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Maruja Bret Harte

Chapter IX

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"You surely would not consent to this, my mother?" said Maruja, with a sudden impression of a newly found force in her mother's character.

"Why not, child?" said the relict of Mr. Saltonstall and the mourner of Dr. West, coldly. "I admit it was discreet of thee in old times to have thy sentimental passages there with caballeros who, like the guests of the hidalgo that kept a skeleton at his feast, were reminded of the mutability of their hopes by Koorotora's bones and the legend. But with the explosion of this idea of a primal curse, like Eve's, on the property," added the Dona Maria, with a slight bitterness, "thou mayest have thy citas-- elsewhere. Thou canst scarcely keep this Captain Carroll any longer at a distance by rattling those bones of Koorotora in his face. And of a truth, child, since the affair of the letters, and his discreet and honorable conduct since, I see not why thou shouldst. He has thy mother's reputation in his hands."

"He is a gentleman, my mother," said Maruja, quietly.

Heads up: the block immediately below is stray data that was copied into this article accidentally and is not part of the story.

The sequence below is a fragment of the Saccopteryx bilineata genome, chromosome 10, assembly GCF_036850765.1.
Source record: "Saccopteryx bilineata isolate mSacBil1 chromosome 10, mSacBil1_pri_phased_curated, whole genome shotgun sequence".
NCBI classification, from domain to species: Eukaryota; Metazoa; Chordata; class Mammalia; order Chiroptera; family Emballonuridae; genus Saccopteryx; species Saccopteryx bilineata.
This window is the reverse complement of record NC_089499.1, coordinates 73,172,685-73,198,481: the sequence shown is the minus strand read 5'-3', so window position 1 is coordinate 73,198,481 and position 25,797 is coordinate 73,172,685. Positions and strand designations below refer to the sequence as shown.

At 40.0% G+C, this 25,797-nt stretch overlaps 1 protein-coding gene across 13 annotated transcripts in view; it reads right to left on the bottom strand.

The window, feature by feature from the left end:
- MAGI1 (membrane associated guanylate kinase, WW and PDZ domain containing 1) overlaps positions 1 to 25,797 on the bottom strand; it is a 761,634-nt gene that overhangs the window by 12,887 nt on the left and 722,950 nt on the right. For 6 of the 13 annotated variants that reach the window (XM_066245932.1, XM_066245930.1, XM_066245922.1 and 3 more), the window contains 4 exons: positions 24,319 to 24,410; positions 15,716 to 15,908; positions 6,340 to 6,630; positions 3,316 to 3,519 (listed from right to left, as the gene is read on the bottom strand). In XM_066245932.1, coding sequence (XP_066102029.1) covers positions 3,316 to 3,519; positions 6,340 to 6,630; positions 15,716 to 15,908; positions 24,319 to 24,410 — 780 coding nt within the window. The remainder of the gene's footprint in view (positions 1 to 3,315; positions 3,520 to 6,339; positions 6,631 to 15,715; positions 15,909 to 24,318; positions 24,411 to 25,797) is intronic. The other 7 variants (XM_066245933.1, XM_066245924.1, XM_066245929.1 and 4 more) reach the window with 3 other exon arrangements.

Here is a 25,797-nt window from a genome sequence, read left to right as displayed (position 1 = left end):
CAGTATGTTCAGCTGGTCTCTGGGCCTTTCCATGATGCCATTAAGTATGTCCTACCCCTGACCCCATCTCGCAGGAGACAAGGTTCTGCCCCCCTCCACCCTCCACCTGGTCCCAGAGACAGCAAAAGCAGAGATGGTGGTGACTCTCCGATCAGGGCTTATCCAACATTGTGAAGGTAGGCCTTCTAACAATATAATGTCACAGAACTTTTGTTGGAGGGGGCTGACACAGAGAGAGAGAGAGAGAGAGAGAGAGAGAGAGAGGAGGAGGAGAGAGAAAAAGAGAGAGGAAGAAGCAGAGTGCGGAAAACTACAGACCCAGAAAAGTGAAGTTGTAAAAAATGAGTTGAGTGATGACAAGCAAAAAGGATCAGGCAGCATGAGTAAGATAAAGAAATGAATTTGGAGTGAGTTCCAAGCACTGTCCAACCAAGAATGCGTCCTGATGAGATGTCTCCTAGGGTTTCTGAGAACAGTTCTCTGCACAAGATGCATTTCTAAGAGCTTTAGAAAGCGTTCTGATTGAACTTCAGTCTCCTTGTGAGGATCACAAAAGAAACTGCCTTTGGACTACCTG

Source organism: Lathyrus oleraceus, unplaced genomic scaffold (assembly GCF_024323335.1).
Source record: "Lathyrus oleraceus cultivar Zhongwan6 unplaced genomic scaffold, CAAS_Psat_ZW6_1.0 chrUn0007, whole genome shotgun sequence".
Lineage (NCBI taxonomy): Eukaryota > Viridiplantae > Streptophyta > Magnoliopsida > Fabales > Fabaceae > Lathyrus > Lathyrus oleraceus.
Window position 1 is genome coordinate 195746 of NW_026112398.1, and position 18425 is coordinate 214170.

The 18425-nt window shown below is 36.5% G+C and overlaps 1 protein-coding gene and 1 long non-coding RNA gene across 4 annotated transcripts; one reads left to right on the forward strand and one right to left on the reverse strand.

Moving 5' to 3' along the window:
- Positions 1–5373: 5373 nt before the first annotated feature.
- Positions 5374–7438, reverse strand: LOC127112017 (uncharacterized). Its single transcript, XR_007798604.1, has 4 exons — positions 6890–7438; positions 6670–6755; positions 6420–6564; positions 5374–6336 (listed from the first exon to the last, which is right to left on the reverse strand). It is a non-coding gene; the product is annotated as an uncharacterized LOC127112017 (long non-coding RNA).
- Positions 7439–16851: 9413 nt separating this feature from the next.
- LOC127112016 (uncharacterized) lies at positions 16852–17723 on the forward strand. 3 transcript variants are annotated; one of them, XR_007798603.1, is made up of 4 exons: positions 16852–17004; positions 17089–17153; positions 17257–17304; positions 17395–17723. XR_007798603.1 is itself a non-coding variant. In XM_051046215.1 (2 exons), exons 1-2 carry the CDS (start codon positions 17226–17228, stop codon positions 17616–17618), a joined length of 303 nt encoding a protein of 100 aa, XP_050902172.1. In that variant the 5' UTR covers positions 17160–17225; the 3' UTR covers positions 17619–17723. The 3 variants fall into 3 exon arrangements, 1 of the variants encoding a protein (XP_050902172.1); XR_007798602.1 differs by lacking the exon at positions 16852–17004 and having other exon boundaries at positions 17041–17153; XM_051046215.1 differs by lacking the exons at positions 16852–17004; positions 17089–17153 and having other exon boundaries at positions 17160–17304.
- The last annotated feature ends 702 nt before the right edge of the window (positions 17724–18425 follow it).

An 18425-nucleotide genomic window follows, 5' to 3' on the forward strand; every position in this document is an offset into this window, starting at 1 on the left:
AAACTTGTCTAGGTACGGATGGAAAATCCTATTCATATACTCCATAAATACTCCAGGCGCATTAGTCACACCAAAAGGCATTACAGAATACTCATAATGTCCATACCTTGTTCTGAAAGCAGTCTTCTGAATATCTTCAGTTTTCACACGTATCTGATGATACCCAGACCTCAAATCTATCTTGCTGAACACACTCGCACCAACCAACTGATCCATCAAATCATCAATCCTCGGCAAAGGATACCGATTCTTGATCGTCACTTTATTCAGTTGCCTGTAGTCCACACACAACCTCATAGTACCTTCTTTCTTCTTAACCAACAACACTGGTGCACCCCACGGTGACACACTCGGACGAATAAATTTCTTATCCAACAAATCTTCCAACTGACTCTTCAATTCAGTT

"And they are scarce, child, and should be rewarded and preserved. That is what I meant, silly one; this Captain is not rich--but then, thou hast enough for both."

"But it was Amita that first brought him here," said Maruja, looking down with an air of embarrassed thoughtfulness, which Dona Maria chose to instantly accept as exaggerated coyness.

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"Do not think to deceive me or thyself, child, with this folly. Thou art old enough to know a man's mind, if not thine own. Besides, I do not know that I shall object to her liking for Raymond. He is very clever, and would be a relief to some of thy relatives. He would be invaluable to us in the emergencies that may grow out of these mechanical affairs that I do not understand-- such as the mill and the railroad."

"And you propose to take a few husbands as partners in the business?" said Maruja, who had recovered her spirits. "I warn you that Captain Carroll is as stupid as a gentleman could be. I wonder that he has not blundered in other things as badly as he has in preferring me to Amita. He confided to me only last night, that he had picked up a pocket-book belonging to the Doctor and given it to Aladdin, without a witness or receipt, and evidently of his own accord."

"A pocket-book of the Doctor's?" repeated Dona Maria.

"Ay; but it contained nothing of thine," said Maruja. "The poor child had sense enough to think of that. But I am in no hurry to ask your consent and your blessing yet, little mother. I could even bear that Amita should precede me to the altar, if the exigencies of thy 'business' require it. It might also secure Captain Carroll for me. Nay, look not at me in that cheapening, commercial way--with compound interest in thine eyes. I am not so poor an investment, truly, of thy original capital."

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